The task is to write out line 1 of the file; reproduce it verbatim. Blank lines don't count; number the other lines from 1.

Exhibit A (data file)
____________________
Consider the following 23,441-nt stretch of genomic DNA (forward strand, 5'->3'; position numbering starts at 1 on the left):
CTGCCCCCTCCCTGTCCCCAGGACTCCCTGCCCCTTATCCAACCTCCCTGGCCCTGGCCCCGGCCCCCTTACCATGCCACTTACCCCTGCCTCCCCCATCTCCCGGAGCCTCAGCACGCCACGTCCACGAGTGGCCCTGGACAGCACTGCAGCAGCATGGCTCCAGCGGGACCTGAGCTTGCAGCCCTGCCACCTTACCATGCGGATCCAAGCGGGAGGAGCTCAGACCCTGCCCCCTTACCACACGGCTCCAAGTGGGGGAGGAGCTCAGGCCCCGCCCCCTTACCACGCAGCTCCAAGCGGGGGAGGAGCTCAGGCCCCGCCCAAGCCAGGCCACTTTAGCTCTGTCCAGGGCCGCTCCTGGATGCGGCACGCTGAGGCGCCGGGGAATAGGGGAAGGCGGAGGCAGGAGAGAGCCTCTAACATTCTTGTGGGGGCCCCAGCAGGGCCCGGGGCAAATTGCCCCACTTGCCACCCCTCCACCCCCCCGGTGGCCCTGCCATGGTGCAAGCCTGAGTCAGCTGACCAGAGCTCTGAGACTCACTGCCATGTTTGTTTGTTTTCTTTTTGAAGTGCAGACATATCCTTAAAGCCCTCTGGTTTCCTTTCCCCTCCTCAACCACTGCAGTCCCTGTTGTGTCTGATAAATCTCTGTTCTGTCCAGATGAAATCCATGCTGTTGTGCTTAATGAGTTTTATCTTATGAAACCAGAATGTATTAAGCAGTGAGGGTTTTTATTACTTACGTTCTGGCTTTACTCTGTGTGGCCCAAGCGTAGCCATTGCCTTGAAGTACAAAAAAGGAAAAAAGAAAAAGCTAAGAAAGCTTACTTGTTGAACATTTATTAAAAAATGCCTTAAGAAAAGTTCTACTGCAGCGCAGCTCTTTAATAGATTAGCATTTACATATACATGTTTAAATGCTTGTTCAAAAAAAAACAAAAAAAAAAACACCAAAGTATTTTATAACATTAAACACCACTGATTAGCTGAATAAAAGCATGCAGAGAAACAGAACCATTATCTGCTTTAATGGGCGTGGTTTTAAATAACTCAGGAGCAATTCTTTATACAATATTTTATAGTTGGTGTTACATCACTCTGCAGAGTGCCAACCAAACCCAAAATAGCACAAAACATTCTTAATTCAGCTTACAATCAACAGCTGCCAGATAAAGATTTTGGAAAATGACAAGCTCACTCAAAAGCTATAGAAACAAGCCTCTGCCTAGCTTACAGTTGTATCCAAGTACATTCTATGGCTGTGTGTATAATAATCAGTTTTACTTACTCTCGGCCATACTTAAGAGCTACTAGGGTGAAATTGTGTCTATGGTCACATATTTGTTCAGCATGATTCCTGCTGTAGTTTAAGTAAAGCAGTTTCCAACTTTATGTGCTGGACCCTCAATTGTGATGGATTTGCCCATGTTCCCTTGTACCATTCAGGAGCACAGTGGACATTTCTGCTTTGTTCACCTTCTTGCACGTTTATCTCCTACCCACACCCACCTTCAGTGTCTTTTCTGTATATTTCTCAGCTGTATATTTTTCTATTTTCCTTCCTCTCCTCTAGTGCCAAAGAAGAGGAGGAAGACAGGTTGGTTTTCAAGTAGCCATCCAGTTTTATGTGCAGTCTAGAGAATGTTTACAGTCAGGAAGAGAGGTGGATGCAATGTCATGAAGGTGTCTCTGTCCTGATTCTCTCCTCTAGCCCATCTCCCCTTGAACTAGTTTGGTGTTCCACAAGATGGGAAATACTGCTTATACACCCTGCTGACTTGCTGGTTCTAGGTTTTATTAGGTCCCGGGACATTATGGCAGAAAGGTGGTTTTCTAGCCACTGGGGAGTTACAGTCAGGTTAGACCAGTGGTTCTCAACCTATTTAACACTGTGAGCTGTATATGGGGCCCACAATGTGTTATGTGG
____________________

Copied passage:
Consider the following 23,441-nt stretch of genomic DNA (forward strand, 5'->3'; position numbering starts at 1 on the left):